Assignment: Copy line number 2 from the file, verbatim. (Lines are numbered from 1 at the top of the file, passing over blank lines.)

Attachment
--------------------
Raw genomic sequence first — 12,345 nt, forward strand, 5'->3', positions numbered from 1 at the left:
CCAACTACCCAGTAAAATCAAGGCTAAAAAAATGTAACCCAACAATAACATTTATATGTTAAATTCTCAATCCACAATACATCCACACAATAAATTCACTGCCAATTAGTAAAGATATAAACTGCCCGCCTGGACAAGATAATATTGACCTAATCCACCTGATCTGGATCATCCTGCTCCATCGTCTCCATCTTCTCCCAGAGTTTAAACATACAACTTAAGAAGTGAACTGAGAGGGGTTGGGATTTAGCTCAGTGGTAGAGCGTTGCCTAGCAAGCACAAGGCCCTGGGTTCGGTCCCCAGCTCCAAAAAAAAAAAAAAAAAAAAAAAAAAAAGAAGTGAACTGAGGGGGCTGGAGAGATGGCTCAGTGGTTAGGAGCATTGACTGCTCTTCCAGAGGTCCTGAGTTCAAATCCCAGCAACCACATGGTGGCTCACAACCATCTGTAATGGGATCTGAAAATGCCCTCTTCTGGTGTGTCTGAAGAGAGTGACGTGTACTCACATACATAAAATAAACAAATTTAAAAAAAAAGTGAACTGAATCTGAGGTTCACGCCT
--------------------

CCAACTACCCAGTAAAATCAAGGCTAAAAAAATGTAACCCAACAATAACATTTATATGTTAAATTCTCAATCCACAATACATCCACACAATAAATTCACTGCCAATTAGTAAAGATATAAACTGCCCGCCTGGACAAGATAATATTGACCTAATCCACCTGATCTGGATCATCCTGCTCCATCGTCTCCATCTTCTCCCAGAGTTTAAACATACAACTTAAGAAGTGAACTGAGAGGGGTTGGGATTTAGCTCAGTGGTAGAGCGTTGCCTAGCAAGCACAAGGCCCTGGGTTCGGTCCCCAGCTCCAAAAAAAAAAAAAAAAAAAAAAAAAAAAGAAGTGAACTGAGGGGGCTGGAGAGATGGCTCAGTGGTTAGGAGCATTGACTGCTCTTCCAGAGGTCCTGAGTTCAAATCCCAGCAACCACATGGTGGCTCACAACCATCTGTAATGGGATCTGAAAATGCCCTCTTCTGGTGTGTCTGAAGAGAGTGACGTGTACTCACATACATAAAATAAACAAATTTAAAAAAAAAGTGAACTGAATCTGAGGTTCACGCCT